U.S. Army Requests Proposals for a New Combat Vehicle
The development phase will span over seven years and include three phases. Through the 27 months first phase (TD) the Army will be able to test, evaluate and demonstrate Critical Technology Elements (CTE's) and formalize a set of requirements, for the subsequent full system design phase. Later this year, the Army is planning to issue up to three cost-plus contracts for the TD phase, to be selected, used on 'best value' contracting strategy. This phase will evaluate three concurrent developments, designed to meet the Army's requirements, based on relatively mature technologies (TRL 6+); prototypes of specific subsystems will also be evaluated. This phase will culminate with the preliminary design review and Milestone B scheduled for early 2013.
The next phase will be Engineering & Manufacturing Development (EMD), screening out one of the three TD contractors, based on 'best value' represented by the three proposals. This phase will include the prototype fabrication, ballistic survivability testing of armor coupons, turret and hull, followed by the delivery of first prototypes by the end of 2014. These vehicles will go through extensive safety, mobility and limited user tests, providing operational insights about the new platform's performance.
By early 2016 the prime contractor for the Production and Deployment phase (P&D) will be selected. First production vehicles are scheduled to be delivered 7 years from the initial award of the TD contracts.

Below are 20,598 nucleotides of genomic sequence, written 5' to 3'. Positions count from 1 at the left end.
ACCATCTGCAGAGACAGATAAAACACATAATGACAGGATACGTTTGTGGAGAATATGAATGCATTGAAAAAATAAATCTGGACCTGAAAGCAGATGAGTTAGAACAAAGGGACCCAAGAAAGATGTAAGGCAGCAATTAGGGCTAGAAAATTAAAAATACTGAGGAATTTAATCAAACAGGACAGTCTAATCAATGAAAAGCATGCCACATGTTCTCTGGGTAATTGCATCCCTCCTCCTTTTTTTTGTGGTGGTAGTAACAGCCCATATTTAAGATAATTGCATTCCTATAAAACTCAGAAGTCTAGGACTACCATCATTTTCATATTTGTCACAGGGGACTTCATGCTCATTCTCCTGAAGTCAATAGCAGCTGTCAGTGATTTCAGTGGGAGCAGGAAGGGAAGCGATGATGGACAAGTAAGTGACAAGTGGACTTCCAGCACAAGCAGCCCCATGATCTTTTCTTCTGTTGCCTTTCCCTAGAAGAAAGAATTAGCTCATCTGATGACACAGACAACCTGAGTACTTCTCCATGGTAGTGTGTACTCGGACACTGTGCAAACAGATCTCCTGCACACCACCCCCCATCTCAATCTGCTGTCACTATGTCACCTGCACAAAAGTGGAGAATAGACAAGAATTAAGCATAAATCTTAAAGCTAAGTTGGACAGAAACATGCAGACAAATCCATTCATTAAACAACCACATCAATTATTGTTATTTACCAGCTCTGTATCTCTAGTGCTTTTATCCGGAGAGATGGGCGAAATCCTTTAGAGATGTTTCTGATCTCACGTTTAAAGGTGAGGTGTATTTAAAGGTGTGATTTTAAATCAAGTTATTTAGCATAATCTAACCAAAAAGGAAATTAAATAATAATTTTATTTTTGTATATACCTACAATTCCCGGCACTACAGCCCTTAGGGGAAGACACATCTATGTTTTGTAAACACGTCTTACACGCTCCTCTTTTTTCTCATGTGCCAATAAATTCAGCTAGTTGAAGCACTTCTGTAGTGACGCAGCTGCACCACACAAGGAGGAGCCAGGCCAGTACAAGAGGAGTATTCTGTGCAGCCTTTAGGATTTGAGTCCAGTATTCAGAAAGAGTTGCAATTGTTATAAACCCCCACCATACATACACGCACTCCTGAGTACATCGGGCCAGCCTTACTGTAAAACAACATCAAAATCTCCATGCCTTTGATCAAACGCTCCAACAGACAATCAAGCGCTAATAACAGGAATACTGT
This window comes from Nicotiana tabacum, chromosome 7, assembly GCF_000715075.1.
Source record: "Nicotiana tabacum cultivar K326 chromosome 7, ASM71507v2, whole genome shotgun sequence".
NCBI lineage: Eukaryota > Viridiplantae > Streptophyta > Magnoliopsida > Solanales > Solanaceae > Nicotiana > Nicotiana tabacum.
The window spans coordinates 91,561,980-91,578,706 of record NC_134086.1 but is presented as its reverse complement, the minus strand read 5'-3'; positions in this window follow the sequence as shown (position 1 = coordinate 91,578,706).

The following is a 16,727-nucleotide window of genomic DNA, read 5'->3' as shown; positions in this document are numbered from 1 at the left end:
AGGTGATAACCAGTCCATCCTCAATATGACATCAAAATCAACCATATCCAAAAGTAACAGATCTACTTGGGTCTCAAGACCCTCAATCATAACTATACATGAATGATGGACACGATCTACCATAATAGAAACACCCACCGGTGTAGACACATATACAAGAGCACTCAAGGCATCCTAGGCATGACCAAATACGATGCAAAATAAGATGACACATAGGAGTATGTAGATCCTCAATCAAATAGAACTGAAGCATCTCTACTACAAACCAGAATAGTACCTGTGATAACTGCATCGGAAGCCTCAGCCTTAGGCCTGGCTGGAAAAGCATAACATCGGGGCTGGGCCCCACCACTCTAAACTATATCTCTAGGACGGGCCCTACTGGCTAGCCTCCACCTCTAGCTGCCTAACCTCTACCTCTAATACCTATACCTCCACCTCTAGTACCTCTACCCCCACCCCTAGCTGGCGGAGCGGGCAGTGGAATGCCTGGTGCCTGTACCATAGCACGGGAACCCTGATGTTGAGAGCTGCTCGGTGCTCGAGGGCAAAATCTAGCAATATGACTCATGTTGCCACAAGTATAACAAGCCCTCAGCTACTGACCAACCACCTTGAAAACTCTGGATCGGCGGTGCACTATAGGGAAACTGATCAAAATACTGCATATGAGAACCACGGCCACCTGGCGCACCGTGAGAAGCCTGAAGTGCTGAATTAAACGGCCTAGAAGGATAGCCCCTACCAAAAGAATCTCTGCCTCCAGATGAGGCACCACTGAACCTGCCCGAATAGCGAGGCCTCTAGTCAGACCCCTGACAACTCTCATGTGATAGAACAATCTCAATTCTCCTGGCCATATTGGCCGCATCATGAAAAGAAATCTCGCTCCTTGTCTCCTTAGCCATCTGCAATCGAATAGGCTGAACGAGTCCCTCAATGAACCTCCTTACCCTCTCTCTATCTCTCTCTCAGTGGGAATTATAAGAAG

Initial operational capability of the first battalion, fielding 29 IFVs is expected by mid 2018, with a full brigade fielded within a year. In total, about 62 vehicles will be produced through the Low Rate Initial Production (LRIP) to equip combat units by the time the GCV enters full rate production in mid 2019.
The Army hasn't limited the participation of international companies, although traditionally the Pentagon requires domestic prime contractors for programs of such magnitude. It is anticipated that at least some international cooperation could be achieved, at least regarding the survivability suite of the vehicle. While the Army has spent hundreds of millions on the development of advanced, lightweight armor for the FCS family of vehicles, these armor solutions have not yet reached maturity level required for the TD phase, at least regarding the threat levels considered for contemporary conflicts. Therefore, U.S. manufacturers could be relying on foreign technology to achieve the required protection. In past programs, including the Bradley reactive armor, the Stryker's RPG protection and some of the MRAP vehicles, the U.S. is relying on foreign armor solutions, and the GCV could follow suit as well.
In its directives for industry about the GCV survivability suite, the Army has not specified a mandatory to of hit avoidance (soft and hard kill systems - APS) or advanced lightweight armor, developed by the Army, except for the Base Level EFP armor, Level 1 kinetic armor for front, skirts and roof and Level 1 EFP armor. All other protection means are open for suggestion by industry. The Army has recently completed the evaluation of seven APS systems – three domestically developed systems and four provided by international suppliers. This evaluation was mandated by congress.blog comments powered by Disqus